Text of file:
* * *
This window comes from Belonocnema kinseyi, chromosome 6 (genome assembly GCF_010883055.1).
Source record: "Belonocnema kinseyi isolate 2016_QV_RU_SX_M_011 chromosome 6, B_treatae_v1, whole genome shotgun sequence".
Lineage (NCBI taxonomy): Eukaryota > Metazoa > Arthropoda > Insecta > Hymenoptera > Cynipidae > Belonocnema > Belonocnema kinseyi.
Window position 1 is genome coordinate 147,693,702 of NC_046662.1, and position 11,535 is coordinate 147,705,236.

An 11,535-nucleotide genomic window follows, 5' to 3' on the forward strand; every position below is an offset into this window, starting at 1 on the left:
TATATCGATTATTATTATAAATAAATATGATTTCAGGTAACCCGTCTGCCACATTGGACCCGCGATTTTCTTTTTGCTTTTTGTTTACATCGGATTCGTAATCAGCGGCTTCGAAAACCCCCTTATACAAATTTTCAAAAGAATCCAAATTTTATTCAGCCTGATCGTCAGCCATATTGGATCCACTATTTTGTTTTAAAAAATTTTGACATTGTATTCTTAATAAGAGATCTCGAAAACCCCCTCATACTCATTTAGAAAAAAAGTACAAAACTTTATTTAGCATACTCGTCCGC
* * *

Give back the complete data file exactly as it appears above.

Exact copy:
This window comes from Belonocnema kinseyi, chromosome 6 (genome assembly GCF_010883055.1).
Source record: "Belonocnema kinseyi isolate 2016_QV_RU_SX_M_011 chromosome 6, B_treatae_v1, whole genome shotgun sequence".
Lineage (NCBI taxonomy): Eukaryota > Metazoa > Arthropoda > Insecta > Hymenoptera > Cynipidae > Belonocnema > Belonocnema kinseyi.
Window position 1 is genome coordinate 147,693,702 of NC_046662.1, and position 11,535 is coordinate 147,705,236.

An 11,535-nucleotide genomic window follows, 5' to 3' on the forward strand; every position below is an offset into this window, starting at 1 on the left:
TATATCGATTATTATTATAAATAAATATGATTTCAGGTAACCCGTCTGCCACATTGGACCCGCGATTTTCTTTTTGCTTTTTGTTTACATCGGATTCGTAATCAGCGGCTTCGAAAACCCCCTTATACAAATTTTCAAAAGAATCCAAATTTTATTCAGCCTGATCGTCAGCCATATTGGATCCACTATTTTGTTTTAAAAAATTTTGACATTGTATTCTTAATAAGAGATCTCGAAAACCCCCTCATACTCATTTAGAAAAAAAGTACAAAACTTTATTTAGCATACTCGTCCGC